2) The cold bond pellet retained its original shape and did not show any tendency of swelling and disintegration in the shaft.
    3) By the replacement with cold bond pellet, the permeability in the shaft was improved, but in the lower part of the furnace, it became worse on account of the increase of slag viscosity, which was overcome by the use of serpentine as flux.
    4) The reducibility of cold bond pellet was good enough, but its softening and melting properties were not satisfactory compared with those of self-fluxed sinter.
    5) The sulfer analysis of hot metal increased, because of high sulfer content of cold bond pellet and low slag ratio.
  • Influence of Gas Flow on Burden Distribution in Blast Furnace

    pp. 1878-1887

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    The surface angle of burden and the process of formation of burden distribution were studied under conditions of gas flow with the aid of experiments and theoretical calculations. The following results were obtained:
    (1) The gas flow affects the burden distribution in three ways, namely, the decrease in surface angle of burden, the collapse of surface coke and the transient fluidization of coke at furnace center, when ore is charged.
    (2) The surface angle depends on the value of ρ u2 of gas and is 2 to 7 degree lower with normal gas flow in blast furnace than without gas flow.
    (3) The collapse of surface coke in charging are becomes considerable with increasing gas flow rate.
    (4) When are moves from the periphery toward the center, gas flows avoiding ore bed because of its low permeability, collects at the center and fluidizes the coke there, blocking the ore motion.
    (5) Such a phenomenon to form coke pillar at the center is to be rather observed with pellets than sinter.
  • Two-dimensional Mathematical Analysis on Gas Flow and Heat Transfer in Blast Furnace by the Application of Finite Element Method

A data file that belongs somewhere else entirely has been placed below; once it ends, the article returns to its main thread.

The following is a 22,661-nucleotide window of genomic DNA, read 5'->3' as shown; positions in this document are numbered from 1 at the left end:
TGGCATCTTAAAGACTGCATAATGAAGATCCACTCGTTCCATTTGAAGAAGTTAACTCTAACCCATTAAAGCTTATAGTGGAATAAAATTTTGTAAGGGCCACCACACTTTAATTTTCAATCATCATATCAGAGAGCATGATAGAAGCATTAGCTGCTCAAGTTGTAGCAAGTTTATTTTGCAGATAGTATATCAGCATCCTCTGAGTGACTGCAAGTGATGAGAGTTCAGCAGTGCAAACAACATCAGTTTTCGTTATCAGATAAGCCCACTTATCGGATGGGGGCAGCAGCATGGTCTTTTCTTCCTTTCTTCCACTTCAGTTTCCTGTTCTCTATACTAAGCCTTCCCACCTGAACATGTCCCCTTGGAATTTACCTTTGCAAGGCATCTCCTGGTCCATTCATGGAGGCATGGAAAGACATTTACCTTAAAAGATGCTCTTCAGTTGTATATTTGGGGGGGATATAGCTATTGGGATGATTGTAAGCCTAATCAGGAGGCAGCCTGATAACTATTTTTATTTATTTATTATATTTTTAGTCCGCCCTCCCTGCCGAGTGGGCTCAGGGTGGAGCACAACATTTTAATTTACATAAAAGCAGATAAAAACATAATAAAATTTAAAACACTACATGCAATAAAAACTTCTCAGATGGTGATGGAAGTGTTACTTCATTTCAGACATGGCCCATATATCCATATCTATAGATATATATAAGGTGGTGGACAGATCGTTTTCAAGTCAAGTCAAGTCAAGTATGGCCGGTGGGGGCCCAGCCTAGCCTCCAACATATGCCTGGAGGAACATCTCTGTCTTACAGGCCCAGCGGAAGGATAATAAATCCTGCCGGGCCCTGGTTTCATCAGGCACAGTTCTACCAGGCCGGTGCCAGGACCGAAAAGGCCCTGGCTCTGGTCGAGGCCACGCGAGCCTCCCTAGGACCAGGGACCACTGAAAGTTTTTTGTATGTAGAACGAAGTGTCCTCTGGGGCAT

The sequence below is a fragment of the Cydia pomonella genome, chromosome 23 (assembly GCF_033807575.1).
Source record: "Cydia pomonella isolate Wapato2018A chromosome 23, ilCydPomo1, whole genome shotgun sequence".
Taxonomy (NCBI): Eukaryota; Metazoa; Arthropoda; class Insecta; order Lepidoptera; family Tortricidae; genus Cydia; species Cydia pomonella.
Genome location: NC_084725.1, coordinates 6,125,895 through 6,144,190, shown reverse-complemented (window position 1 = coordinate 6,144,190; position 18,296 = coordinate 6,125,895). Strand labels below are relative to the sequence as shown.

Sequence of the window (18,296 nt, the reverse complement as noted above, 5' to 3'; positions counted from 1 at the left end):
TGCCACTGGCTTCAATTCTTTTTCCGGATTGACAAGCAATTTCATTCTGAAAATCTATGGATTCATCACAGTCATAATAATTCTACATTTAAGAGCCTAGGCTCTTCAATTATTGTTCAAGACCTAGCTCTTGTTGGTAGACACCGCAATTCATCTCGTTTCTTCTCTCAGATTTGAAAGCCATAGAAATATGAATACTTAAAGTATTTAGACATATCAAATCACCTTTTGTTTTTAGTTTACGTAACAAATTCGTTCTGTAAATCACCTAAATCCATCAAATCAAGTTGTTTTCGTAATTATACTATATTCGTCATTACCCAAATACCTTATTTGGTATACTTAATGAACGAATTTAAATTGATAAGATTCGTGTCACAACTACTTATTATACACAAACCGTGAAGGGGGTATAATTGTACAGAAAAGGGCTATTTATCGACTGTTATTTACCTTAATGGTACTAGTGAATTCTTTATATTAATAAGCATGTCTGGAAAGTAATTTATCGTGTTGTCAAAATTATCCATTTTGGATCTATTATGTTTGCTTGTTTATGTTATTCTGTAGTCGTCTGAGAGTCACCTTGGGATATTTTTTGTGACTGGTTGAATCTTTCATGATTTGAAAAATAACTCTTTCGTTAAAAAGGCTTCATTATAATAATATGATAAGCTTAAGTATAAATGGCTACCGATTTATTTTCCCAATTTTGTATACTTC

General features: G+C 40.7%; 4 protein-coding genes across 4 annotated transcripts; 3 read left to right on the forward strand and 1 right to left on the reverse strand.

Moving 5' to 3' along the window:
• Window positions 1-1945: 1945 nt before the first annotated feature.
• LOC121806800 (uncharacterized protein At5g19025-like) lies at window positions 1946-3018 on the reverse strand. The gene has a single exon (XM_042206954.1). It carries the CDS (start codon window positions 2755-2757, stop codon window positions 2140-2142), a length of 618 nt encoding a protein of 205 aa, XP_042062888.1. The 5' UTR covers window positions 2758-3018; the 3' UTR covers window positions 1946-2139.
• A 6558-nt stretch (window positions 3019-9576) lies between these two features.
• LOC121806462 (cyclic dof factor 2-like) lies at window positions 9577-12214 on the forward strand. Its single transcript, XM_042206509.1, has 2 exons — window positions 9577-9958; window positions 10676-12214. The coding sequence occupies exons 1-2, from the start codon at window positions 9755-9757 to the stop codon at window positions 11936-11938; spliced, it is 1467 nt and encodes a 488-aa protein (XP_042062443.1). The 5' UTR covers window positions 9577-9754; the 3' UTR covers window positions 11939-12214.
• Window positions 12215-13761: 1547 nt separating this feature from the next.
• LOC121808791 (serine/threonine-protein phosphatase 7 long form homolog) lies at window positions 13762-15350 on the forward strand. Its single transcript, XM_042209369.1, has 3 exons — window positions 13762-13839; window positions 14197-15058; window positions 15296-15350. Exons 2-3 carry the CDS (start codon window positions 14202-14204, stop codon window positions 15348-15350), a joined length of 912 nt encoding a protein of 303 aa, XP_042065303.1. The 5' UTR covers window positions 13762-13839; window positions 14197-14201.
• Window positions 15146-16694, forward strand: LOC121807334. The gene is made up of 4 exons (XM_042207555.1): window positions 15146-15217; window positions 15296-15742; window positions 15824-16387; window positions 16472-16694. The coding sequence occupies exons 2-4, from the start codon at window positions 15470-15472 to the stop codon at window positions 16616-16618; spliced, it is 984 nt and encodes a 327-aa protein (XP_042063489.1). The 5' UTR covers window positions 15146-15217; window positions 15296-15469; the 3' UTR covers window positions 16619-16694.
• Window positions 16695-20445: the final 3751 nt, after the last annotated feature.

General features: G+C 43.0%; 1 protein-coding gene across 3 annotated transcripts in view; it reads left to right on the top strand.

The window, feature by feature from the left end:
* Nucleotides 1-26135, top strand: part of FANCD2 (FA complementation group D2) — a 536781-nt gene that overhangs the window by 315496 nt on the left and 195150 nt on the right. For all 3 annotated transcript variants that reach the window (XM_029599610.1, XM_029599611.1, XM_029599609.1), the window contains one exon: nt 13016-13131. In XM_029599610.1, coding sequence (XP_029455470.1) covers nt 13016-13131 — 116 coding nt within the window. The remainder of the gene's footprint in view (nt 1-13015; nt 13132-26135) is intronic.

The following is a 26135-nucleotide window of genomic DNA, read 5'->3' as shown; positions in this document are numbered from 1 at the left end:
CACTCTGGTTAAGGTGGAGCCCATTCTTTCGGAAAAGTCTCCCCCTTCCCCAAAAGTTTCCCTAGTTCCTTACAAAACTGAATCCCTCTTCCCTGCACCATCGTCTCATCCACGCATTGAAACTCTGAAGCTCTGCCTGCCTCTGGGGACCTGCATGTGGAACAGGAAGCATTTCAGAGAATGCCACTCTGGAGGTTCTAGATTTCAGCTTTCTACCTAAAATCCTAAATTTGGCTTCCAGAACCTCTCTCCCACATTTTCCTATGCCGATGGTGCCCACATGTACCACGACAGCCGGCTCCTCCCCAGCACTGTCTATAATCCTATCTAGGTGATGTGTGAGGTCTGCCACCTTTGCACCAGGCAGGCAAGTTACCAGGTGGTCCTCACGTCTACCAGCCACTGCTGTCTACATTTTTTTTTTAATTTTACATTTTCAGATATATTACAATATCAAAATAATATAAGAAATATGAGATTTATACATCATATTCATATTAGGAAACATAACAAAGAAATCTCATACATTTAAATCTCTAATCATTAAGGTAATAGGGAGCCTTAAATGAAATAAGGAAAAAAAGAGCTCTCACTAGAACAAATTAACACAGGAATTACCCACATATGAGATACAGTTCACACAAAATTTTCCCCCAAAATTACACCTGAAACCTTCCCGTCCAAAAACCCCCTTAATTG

pp. 1888-1897

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    This paper deals with two-dimensional gas flow in the blast furnace which has complicated structure of the bed by the application of the finite element method. Besides this, simultaneous analysis on the gas flow and heat transfer is also carried out for the simplified conditions in which solid flow is approximated reasonably to potential flow.
    As for the gas flow, multi-dimensional Ergun's equation is solved together with the equation of continuity by using the variational principle. However, heat balance equations for gas and solid are solved on the basis of the Galerkin method. In order to consider the layered structure and also the properties of cohesive and raceway zones in the blast furnace, the finite elements for the numerical computation are corresponded to the ore and coke layers.
    Computed results indicate that the drastic changes in gas flow occur arround the cohesive and raceway zones which have extremely different properties on gas flow. Zig-zag flow of gas appears in the lumpy region which is caused by the different permeability of are and coke layers and also by the inclination of the layers. Computed results for the simultaneous analysis on gas flow and heat transfer give correctly the principal characteristics of heat exchange, which proves the mathematical formulation and the numerical technique to be sound.